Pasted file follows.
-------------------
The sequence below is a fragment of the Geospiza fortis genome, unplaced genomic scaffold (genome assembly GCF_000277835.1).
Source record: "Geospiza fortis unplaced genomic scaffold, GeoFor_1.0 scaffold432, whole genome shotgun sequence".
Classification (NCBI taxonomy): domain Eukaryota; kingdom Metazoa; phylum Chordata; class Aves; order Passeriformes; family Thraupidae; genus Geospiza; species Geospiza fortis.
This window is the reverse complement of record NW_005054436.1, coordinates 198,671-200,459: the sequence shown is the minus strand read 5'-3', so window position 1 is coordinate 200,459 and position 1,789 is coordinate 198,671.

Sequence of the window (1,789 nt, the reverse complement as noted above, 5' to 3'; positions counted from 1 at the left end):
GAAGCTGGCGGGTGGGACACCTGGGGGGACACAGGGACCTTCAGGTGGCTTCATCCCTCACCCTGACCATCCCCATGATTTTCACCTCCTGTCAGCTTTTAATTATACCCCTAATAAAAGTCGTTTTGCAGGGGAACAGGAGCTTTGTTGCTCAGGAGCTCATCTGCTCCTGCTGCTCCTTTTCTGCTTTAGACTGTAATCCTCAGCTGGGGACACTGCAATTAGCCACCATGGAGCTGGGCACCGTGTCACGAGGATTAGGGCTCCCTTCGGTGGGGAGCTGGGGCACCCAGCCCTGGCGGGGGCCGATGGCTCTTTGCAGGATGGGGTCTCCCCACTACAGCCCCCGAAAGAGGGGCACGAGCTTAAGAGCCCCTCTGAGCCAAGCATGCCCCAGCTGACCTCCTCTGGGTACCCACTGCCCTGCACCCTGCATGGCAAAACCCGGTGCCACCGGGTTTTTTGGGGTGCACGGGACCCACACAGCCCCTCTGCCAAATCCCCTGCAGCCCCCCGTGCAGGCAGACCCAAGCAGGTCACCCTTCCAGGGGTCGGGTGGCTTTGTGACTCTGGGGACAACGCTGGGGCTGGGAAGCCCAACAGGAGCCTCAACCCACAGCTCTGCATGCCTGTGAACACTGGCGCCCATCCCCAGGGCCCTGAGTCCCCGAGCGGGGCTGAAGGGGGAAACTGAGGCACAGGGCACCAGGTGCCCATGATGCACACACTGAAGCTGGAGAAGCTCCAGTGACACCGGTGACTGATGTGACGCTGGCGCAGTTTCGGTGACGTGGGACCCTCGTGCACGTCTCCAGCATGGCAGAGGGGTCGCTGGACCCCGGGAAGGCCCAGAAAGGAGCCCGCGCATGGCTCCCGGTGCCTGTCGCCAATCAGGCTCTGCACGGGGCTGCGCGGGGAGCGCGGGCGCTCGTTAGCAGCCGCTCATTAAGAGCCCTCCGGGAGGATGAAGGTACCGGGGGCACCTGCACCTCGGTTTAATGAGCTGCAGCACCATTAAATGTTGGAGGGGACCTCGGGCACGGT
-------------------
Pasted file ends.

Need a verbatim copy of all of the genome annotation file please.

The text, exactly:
The sequence below is a fragment of the Geospiza fortis genome, unplaced genomic scaffold (genome assembly GCF_000277835.1).
Source record: "Geospiza fortis unplaced genomic scaffold, GeoFor_1.0 scaffold432, whole genome shotgun sequence".
Classification (NCBI taxonomy): domain Eukaryota; kingdom Metazoa; phylum Chordata; class Aves; order Passeriformes; family Thraupidae; genus Geospiza; species Geospiza fortis.
This window is the reverse complement of record NW_005054436.1, coordinates 198,671-200,459: the sequence shown is the minus strand read 5'-3', so window position 1 is coordinate 200,459 and position 1,789 is coordinate 198,671.

Sequence of the window (1,789 nt, the reverse complement as noted above, 5' to 3'; positions counted from 1 at the left end):
GAAGCTGGCGGGTGGGACACCTGGGGGGACACAGGGACCTTCAGGTGGCTTCATCCCTCACCCTGACCATCCCCATGATTTTCACCTCCTGTCAGCTTTTAATTATACCCCTAATAAAAGTCGTTTTGCAGGGGAACAGGAGCTTTGTTGCTCAGGAGCTCATCTGCTCCTGCTGCTCCTTTTCTGCTTTAGACTGTAATCCTCAGCTGGGGACACTGCAATTAGCCACCATGGAGCTGGGCACCGTGTCACGAGGATTAGGGCTCCCTTCGGTGGGGAGCTGGGGCACCCAGCCCTGGCGGGGGCCGATGGCTCTTTGCAGGATGGGGTCTCCCCACTACAGCCCCCGAAAGAGGGGCACGAGCTTAAGAGCCCCTCTGAGCCAAGCATGCCCCAGCTGACCTCCTCTGGGTACCCACTGCCCTGCACCCTGCATGGCAAAACCCGGTGCCACCGGGTTTTTTGGGGTGCACGGGACCCACACAGCCCCTCTGCCAAATCCCCTGCAGCCCCCCGTGCAGGCAGACCCAAGCAGGTCACCCTTCCAGGGGTCGGGTGGCTTTGTGACTCTGGGGACAACGCTGGGGCTGGGAAGCCCAACAGGAGCCTCAACCCACAGCTCTGCATGCCTGTGAACACTGGCGCCCATCCCCAGGGCCCTGAGTCCCCGAGCGGGGCTGAAGGGGGAAACTGAGGCACAGGGCACCAGGTGCCCATGATGCACACACTGAAGCTGGAGAAGCTCCAGTGACACCGGTGACTGATGTGACGCTGGCGCAGTTTCGGTGACGTGGGACCCTCGTGCACGTCTCCAGCATGGCAGAGGGGTCGCTGGACCCCGGGAAGGCCCAGAAAGGAGCCCGCGCATGGCTCCCGGTGCCTGTCGCCAATCAGGCTCTGCACGGGGCTGCGCGGGGAGCGCGGGCGCTCGTTAGCAGCCGCTCATTAAGAGCCCTCCGGGAGGATGAAGGTACCGGGGGCACCTGCACCTCGGTTTAATGAGCTGCAGCACCATTAAATGTTGGAGGGGACCTCGGGCACGGT